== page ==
I have forgotten the exact total, but I know my year of treatment exceeded half a million dollars in negotiated rate dollars. I had to pay about 10% of that. A significant chunk, no doubt, but I figured it out and came out a whole lot more humble about health insurance.
A couple of years went by without much incident and I got a little lazy again about keeping up with changes.
In last month I’ve gotten intimately reacquainted with the process. This time it’s my 16-year-old daughter who went through a diagnostic process for Celiac Disease (CD).
First a few words about CD. Because current fad diets often include a gluten-free component, CD is widely misunderstood. It’s not an allergy or a sensitivity, it’s an auto-immune disorder that requires a genetic mutation, some (yet unknown) environmental trigger or triggers, and the ingestion of wheat, rye, or barley. If you have CD, eating gluten containing products causes a certain antibody to go nuts and attack the small intestine. The small intestine has little fingers (villi) that wave around and absorb nutrients. In CD, those villi become flat and stop doing their job, particularly in the top of the small intestine where iron and vitamin D are absorbed. There’s no cure for CD, no medicines to treat it. For most people, the elimination of wheat, rye, and barley will allow the small intestine to heal over the course of about a year. The risk of CD is long-term – without dietary compliance there are serious, even fatal consequences.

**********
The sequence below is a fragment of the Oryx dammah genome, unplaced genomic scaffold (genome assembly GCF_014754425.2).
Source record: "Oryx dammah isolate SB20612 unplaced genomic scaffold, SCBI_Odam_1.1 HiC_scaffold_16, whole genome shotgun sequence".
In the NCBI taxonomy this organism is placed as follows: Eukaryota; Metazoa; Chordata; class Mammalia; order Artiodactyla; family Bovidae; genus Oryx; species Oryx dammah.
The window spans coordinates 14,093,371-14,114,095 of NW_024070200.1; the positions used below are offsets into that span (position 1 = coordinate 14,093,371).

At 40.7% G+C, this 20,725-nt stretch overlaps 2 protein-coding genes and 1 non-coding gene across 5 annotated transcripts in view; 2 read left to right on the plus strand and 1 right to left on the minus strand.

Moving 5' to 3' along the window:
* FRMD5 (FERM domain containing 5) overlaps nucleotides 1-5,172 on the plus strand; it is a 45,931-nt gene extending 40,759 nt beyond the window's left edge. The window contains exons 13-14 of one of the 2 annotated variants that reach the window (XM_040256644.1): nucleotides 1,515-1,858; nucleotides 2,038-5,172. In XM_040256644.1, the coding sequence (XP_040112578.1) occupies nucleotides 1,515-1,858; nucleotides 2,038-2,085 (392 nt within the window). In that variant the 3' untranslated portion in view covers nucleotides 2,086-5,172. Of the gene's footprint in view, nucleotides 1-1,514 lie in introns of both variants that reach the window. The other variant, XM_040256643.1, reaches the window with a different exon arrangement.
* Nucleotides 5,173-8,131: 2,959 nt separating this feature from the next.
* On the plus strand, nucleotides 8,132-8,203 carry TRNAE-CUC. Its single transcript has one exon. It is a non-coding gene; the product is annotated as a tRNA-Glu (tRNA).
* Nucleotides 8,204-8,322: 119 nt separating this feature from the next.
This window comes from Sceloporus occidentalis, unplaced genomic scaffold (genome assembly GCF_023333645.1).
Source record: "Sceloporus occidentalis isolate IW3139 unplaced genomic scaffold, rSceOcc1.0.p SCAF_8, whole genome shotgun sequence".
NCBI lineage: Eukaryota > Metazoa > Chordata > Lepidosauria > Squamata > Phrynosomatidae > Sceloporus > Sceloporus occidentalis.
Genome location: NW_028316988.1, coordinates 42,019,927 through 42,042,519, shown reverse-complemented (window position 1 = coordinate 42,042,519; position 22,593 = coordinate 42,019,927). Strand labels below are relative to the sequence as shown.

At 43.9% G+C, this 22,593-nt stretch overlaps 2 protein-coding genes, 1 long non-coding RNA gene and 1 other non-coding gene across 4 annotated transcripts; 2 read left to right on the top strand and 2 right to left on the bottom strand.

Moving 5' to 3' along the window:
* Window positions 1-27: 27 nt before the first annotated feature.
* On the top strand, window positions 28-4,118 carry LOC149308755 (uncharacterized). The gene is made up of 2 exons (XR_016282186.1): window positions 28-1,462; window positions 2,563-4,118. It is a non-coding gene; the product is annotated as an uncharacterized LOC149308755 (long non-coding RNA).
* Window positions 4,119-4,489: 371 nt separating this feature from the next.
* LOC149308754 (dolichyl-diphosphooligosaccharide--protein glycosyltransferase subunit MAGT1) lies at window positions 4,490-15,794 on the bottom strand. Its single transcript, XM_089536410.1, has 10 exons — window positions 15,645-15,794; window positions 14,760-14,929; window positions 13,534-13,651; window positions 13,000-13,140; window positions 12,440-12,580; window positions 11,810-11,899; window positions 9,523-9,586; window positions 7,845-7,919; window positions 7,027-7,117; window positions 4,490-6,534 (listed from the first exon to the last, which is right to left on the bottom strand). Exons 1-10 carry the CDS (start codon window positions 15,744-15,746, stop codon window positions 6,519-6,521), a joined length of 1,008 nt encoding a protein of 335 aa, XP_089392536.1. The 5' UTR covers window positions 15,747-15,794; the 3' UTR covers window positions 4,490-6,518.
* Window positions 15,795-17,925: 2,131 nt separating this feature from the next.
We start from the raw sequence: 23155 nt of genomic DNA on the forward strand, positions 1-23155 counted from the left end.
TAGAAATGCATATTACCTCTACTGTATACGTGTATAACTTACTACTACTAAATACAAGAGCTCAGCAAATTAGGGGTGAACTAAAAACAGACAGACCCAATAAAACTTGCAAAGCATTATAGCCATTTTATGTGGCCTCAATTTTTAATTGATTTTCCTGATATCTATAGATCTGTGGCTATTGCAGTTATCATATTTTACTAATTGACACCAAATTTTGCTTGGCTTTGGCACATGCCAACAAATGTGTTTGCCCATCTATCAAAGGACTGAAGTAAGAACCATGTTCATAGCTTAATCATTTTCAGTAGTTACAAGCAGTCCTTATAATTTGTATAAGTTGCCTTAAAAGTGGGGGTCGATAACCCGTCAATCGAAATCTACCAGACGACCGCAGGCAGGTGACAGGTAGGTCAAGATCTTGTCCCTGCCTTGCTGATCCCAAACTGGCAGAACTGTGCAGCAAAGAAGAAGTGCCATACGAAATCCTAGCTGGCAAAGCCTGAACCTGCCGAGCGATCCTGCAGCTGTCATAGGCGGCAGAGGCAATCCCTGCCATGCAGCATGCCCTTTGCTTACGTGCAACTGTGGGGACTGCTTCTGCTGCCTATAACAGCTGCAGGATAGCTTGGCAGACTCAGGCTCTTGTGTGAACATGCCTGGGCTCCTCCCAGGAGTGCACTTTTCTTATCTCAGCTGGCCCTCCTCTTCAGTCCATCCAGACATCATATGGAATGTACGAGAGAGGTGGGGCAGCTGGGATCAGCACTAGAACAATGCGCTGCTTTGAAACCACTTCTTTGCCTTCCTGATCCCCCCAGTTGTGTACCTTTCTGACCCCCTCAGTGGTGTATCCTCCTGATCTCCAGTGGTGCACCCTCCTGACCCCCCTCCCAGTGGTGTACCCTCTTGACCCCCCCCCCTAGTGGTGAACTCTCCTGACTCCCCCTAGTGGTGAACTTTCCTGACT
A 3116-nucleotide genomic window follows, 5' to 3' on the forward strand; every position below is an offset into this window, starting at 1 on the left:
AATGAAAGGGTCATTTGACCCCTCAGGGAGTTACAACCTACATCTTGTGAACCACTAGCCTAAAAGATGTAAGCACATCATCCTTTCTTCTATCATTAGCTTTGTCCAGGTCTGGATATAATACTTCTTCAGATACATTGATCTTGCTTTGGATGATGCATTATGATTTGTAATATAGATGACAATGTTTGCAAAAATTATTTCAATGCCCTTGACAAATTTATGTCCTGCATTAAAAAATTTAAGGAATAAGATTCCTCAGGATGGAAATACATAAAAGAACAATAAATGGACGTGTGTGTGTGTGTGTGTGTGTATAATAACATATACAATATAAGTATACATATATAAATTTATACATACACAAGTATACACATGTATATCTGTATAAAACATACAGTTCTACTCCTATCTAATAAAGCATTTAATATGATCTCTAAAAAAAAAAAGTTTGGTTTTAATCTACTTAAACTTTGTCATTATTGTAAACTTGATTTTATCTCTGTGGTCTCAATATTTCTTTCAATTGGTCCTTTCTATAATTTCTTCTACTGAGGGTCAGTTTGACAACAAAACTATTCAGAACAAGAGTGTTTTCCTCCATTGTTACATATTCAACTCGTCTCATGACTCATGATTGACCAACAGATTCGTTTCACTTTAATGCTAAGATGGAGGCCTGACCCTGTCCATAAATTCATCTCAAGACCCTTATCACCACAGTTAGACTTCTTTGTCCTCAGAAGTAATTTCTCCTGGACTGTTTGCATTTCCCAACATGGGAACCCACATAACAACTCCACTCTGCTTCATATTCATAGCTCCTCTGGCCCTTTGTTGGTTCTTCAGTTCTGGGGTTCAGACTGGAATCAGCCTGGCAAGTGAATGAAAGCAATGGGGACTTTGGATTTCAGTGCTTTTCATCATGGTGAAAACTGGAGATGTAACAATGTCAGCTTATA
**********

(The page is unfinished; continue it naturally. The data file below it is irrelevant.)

Ok, back to insurance.
There is a protocol for diagnosing CD. It starts with a couple of blood screening tests to check for the levels of those antibodies. If those tests indicate CD, you need an endoscopy and biopsy. Under anesthesia, they insert a long camera down the throat, through the stomach, and into the small intestine. The gastrointestinal doctor (GI) looks for the flattened villi and takes several small samples to send off to the lab to check for CD damage. If that comes back positive, you have a diagnosis and have to eliminate all gluten from your diet forever.
My daughter’s diagnostic cycle took about 4 weeks. Here’s a rundown of the medical expenses. Sticker prices.
Doc visit for blood test: $290
Lab Costs for blood test: $469.27
Appointment with Gastrointestinal Doctor at Children’s Hospital: $590.32
Outpatient Operating Room Services: $6,808.06
Charge for Doc who performed scope/biopsy: $1,592.28.
Lab costs for biopsy: Dunno – haven’t gotten the EOB yet.
Costs for follow-up with GI, more lab tests to check blood counts, and meeting with dietitian: Dunno – that was yesterday so we haven’t gotten the EOB yet.